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How to round numbers in order to estimate the result of a math problem? Are there exact rules?

I have gotten several questions from my customers over the years about estimating and how to round numbers in order to get (supposedly) the "correct" estimate.

One person wrote:

My daughter is working through the Light Blue Series book 5A Ch 1. ... It seems a little arbitrary as to how she should be estimating. ... I realize that different people will estimate differently, but when looking through the answers, it seems inconsistent as to how those estimations are made. Do you have a system you recommend? Or is there a reasoning that we should be aware of (estimate to the one thousands if it's in the thousands, estimate to the tens if it's less than 100, etc???)?

Another person wrote:

In 6A, Rounding and Estimating, the dollar amounts in problem 5 and 6 led me to a question. In question 5 the dollar amount is rounded to the nearest TENTH, but in question 6 it is rounded to the nearest ONE for the apples and TENTH for the cheese. This is our first book we have used and I was wondering if there was a rule we should be following for this procedure? Thank you so much! These books are awesome.

As a rule of thumb, your estimate is more accurate, the less you have to round your numbers (this is just common sense). So, you cannot look at rounding rules in a rigid manner, when you're estimating the result of a calculation. In other words, you cannot say that you should always round to the nearest ten, or to the largest place value, or to use front-end estimation, or use any other rule.

Instead,

  • Consider your mental math skills. Round as little as possible, based on what YOU can calculate in your head.
  • And, consider also how the rounding up or down will affect the final result. Sometimes it is better to round one number up and the other down, even though the technical rounding rules would dictate otherwise.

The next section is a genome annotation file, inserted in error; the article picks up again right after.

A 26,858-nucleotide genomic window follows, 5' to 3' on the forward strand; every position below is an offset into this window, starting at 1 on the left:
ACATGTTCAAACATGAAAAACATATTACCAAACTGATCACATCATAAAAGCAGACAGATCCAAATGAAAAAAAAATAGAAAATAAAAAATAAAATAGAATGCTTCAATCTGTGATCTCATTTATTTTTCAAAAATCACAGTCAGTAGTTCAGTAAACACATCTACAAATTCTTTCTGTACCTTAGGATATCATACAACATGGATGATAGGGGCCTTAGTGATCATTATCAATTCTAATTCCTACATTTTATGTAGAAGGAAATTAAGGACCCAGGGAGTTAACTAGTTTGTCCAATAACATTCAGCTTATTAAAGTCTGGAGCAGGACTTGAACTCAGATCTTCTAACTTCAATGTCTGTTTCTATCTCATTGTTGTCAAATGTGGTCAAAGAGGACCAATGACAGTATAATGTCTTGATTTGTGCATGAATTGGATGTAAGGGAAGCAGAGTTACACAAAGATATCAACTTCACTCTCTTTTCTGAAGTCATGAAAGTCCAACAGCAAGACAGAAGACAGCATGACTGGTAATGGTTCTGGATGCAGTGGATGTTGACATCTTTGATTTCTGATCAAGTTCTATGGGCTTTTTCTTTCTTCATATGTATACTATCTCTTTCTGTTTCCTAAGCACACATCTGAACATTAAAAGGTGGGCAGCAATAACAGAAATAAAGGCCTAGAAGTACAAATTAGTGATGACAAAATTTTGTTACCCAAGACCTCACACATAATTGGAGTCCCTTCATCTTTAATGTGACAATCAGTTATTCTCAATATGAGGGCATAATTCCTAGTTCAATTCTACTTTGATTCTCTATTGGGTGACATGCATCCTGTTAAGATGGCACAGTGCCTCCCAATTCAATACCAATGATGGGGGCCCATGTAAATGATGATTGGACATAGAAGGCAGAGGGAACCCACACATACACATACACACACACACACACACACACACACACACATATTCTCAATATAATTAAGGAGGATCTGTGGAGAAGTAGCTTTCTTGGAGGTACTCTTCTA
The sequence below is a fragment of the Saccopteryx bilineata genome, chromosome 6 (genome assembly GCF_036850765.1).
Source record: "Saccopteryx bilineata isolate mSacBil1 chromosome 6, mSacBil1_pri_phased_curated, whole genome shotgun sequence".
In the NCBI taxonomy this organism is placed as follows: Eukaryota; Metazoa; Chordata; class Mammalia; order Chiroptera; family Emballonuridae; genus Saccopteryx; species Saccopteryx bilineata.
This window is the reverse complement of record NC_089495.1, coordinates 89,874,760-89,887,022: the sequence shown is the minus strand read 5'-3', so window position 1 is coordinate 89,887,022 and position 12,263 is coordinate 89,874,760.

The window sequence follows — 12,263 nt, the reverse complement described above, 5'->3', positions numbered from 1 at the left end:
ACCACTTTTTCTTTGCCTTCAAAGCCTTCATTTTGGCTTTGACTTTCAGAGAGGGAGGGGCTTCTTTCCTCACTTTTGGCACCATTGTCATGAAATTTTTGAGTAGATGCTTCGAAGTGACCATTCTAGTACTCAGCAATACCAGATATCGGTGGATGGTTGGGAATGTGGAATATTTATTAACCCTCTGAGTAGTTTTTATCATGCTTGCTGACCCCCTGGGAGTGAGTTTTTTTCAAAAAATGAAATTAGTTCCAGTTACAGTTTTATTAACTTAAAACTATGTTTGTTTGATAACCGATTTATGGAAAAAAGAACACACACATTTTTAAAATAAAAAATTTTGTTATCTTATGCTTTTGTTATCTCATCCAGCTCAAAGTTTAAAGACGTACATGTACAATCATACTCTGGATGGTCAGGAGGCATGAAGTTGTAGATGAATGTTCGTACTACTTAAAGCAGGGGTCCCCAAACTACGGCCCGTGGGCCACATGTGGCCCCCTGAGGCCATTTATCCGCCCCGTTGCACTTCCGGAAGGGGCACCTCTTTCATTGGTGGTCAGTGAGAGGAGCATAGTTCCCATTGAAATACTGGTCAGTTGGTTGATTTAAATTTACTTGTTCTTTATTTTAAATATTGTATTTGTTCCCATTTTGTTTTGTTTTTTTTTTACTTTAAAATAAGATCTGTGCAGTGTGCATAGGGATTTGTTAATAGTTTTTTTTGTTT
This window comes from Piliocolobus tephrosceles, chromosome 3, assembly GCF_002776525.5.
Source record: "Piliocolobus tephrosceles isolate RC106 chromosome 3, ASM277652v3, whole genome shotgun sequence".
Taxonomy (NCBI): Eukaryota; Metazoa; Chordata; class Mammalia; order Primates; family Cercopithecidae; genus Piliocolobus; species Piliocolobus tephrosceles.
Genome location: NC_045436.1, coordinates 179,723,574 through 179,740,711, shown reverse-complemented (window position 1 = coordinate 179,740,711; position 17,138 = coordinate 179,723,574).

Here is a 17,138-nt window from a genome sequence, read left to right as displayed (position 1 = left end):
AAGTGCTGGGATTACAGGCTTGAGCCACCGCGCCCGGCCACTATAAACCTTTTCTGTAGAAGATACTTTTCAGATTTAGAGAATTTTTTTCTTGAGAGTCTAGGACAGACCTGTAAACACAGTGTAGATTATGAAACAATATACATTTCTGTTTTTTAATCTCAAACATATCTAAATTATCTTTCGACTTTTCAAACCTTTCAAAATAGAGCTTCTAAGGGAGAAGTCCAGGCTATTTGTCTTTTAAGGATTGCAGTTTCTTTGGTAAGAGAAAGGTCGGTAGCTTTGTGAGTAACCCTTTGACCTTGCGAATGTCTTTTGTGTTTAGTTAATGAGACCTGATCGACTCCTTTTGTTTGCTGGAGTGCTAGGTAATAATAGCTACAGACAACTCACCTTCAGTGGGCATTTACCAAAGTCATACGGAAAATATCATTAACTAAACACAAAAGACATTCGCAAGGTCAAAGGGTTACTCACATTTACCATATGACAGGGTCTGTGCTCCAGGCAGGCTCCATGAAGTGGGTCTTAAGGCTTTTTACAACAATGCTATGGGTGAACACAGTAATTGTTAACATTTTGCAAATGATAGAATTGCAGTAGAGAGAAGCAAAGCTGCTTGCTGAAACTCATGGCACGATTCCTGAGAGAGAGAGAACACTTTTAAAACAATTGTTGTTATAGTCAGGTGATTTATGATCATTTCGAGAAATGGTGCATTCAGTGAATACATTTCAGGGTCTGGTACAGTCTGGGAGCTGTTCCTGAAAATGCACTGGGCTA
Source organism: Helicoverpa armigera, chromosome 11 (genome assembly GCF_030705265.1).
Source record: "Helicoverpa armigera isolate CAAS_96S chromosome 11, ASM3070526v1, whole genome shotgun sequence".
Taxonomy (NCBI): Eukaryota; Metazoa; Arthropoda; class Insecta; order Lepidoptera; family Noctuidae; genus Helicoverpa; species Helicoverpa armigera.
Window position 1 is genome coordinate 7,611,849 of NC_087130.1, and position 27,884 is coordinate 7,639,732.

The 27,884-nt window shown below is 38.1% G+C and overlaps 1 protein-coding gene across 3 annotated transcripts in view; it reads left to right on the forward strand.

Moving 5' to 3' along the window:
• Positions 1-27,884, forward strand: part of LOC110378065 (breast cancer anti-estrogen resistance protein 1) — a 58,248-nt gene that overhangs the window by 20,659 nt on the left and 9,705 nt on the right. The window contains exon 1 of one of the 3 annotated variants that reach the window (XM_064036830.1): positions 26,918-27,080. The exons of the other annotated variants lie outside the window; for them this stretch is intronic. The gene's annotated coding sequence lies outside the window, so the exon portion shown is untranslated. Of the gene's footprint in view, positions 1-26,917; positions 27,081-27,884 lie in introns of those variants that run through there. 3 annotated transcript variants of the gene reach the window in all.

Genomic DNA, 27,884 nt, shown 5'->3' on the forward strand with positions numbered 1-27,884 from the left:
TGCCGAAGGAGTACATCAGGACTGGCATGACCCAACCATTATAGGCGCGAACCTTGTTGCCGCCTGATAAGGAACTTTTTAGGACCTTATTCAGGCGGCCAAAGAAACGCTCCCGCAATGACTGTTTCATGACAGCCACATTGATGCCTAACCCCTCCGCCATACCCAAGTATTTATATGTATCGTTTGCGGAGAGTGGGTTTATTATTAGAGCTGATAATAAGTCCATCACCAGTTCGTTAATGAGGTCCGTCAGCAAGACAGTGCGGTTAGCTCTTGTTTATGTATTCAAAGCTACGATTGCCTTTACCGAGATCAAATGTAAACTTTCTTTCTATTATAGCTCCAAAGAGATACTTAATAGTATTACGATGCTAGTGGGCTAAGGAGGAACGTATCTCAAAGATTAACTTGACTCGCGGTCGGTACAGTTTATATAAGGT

Let's look at some examples.


Elisa bought 7 lb of apples for $1.19 per pound and three blocks of cheese for $11.45 a piece. Estimate the total cost.

Whether you round to the nearest dollar or nearest ten cents in this problem is up to you. Check what kind of numbers you get — are they easy to calculate with mentally?

Personally, I would probably round $1.19 to the nearest dollar, to $1, and $11.45 to $11.50, or perhaps to $12. If using $11.50, the estimate would be 7 × $1 + 3 × $11.50 = $7 + $34.50 = $41.50. Or, if using $12, the estimate is $7 + $36 = $43.

When it has to do with shopping and estimating the total cost, you probably don't want to underestimate, but rather make sure you don't round the majority of the prices down.

The amount $1.19 could have also been rounded to $1.20, if you can do 7 × $1.20 in your head.

(For reference, the exact amount is $42.68. We can see that the estimate that used $12 was the closest — because rounding $1.19 down to $1 creates some error, and rounding the other price up all the way to $12 compensated for that nicely.)


Estimate: 4 × 22,399

Here, you could round 22,399 to 20,000, to 22,000, or to 22,400. Which you use will depend on your mental multiplication skills and how accurate an estimate you wish to get.

Most people would probably go with 22,000 and get an estimate of 88,000.


The rent is $128.95 per month. Estimate the total rent for 6 months.

Again, you could round $128.95 to $100, to $130, or to $129. I personally would use $130 to get 6 × 130 = $600 + $180 = $780.

This creates a very small error of estimation, since $128.95 is very close to $130 (the error or the difference is only 6 × $1.05 = $6.30).


Estimate the answer to 146 cm × 2 ½.

One useful tip is, if you're multiplying, and you round one factor DOWN, round the other factor UP (if feasible).

That is because if you round both factors UP, you will overestimate, and if you round both down, you will underestimate — possibly by quite a bit, since this is multiplication and not addition.

So when estimating the answer to 146 cm × 2 ½, if you round 2 ½ to 3 (UP), then it makes sense to round 146 cm DOWN to 140 cm. We get 140 cm × 3 = 420 cm.

Alternatively, you could estimate this as 150 cm × 2 = 300 cm.

Neither is very good, considering that the exact answer is 365 cm. In this case, a very good estimate would be provided by only rounding 146 cm to 150 cm, and not rounding 2 ½ at all. Then we get 150 cm × 2 ½ = 300 cm + 75 cm = 375 cm.

Another way to estimate this would be to take the AVERAGE of 2 ½ × 100 cm and 2 ½ × 200 cm. That would give us the average of 250 cm and 500 cm, which also is 375 cm.


How many 0.024 kg papers can you mail with a 0.400 kg weight limit?

Converting the amounts to grams, we get 24 g and 400 g. The idea is to find out how many times 24 goes into 400, which we CAN find out by estimating.

But which gives you less of an error, rounding 24 to 25, or rounding 24 to 20?

Rounding 24 to 25 is only a difference of one... whereas rounding 24 all the way to 20 is a difference of 4. Also, using 25 still allows us to use mental math as it is easy to figure out how many 25's there are in 400.

Since there are four 25s in 100, there are sixteen 25s in 400, so our estimate says you can mail 16 such papers. The exact calculation also gives an answer of 16 (since 400 ÷ 24 = 16.666...).



See also

Estimation tips and tricks from MathsIsFun.com



By Maria Miller



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